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This course considers a range of explanatory theories emanating from a range of disciplines that contribute to current understandings of gender, crime, deviance, social theory and social control. There is significant input from visiting professionals in criminal justice and allied practices relevant to the topic. Theories and constructions of crime, deviance, violence and gender will be discussed as these relate to gendered experiences within and without the criminal justice system.
Learning Aims:• To examine the social, economic and political implications of violence perpetrated by and towards women on society - both within New Zealand and internationally;• To introduce students to research and literature pertaining to female crime and deviance;• To explore issues relating to theories of risk, prediction and responses related to female offending;• To consider formal and informal social responses to violence as a gendered issue.
Understanding of the nature of social construction of violence, crime, deviance and gender as well as how these intersect;Critical understanding of formal and informal social responses to violent behaviour;Knowledge of human service systems and organisations that respond to violence and victims;To examine specific programme initiatives related to the provision of social services for female offenders and victims in New Zealand
This course will provide students with an opportunity to develop the Graduate Attributes specified below:
Critically competent in a core academic discipline of their award
Students know and can critically evaluate and, where applicable, apply this knowledge to topics/issues within their majoring subject.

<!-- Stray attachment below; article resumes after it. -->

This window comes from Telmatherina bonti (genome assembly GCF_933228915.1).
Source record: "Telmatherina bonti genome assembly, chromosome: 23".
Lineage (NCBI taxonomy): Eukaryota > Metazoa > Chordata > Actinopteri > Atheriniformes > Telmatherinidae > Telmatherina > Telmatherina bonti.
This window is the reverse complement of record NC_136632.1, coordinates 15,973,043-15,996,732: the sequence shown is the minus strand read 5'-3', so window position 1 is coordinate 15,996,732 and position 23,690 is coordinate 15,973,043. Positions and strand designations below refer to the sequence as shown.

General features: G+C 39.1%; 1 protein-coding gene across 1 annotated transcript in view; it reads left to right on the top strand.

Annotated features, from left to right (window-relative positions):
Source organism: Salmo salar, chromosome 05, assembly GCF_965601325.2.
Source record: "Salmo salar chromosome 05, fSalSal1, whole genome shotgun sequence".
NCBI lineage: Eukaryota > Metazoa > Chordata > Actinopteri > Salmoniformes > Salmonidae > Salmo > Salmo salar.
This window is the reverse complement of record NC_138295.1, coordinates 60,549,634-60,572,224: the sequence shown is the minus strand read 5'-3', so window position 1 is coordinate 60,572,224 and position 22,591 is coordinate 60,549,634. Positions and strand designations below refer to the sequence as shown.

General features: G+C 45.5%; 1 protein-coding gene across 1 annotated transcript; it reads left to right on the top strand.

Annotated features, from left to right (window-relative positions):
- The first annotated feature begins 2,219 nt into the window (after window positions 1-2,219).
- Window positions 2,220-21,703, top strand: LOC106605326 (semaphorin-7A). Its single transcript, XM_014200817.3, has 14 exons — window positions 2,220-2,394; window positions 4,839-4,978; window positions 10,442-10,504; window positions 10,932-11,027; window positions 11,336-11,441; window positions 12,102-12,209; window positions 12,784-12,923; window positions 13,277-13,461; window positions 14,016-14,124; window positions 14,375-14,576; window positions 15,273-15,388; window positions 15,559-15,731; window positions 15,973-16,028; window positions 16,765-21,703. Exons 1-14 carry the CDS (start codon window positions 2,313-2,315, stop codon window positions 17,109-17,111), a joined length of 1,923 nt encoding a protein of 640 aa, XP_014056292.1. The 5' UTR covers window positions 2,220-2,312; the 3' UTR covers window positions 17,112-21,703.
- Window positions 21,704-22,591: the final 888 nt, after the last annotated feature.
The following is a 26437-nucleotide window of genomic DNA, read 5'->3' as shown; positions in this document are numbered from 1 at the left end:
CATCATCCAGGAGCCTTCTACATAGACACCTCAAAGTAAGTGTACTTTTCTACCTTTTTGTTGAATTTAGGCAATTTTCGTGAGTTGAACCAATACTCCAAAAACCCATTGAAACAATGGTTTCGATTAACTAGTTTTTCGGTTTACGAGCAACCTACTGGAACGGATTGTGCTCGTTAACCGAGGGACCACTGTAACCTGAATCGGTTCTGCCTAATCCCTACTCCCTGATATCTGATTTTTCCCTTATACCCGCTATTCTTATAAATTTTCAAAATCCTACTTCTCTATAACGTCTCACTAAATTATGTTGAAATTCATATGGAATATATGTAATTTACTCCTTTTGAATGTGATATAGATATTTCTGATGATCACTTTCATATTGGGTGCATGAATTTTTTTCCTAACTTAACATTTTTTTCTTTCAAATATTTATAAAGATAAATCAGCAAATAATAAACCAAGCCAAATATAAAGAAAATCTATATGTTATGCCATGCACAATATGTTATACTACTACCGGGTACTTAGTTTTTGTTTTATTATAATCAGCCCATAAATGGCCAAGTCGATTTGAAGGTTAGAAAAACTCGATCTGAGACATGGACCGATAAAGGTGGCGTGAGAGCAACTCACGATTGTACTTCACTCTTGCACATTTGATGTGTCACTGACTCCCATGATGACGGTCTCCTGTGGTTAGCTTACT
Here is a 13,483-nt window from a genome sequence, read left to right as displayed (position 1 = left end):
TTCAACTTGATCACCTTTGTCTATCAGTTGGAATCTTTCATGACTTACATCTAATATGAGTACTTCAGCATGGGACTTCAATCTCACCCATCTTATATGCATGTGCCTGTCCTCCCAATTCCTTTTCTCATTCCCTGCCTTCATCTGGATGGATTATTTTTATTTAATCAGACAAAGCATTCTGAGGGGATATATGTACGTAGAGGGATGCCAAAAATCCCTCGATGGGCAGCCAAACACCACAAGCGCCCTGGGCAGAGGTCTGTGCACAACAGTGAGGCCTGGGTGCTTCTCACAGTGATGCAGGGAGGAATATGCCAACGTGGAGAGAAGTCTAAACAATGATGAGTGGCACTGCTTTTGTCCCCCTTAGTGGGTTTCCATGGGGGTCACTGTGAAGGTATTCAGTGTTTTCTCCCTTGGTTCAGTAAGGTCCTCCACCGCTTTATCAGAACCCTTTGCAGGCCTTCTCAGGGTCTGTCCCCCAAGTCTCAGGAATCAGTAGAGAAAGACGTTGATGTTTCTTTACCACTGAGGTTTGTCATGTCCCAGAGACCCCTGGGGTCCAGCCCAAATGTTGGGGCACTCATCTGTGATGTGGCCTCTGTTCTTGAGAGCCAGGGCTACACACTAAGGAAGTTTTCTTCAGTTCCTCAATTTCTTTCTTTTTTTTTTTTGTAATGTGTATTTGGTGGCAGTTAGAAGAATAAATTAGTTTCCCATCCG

Employable, innovative and enterprising
Students will develop key skills and attributes sought by employers that can be used in a range of applications.
Biculturally competent and confident
Students will be aware of and understand the nature of biculturalism in Aotearoa New Zealand, and its relevance to their area of study and/or their degree.
Engaged with the community
Students will have observed and understood a culture within a community by reflecting on their own performance and experiences within that community.
Students will comprehend the influence of global conditions on their discipline and will be competent in engaging with global and multi-cultural contexts.
HSRV103 and HSRV104; or, 15 points at 100 level in HSRV and 30 points at 100 level from either Schedule C to the BSW, Schedule V to the BA, orSchedules C or E to the BCJ; or 60 points at 100 level from the BA, BSW or BCJ.
Students must attend one activity from each section.
Domestic fee $785.00
International fee $3,500.00
* All fees are inclusive of NZ GST or any equivalent overseas tax, and do not include any programme level discount or additional course-related expenses.
For further information see
Language, Social and Political Sciences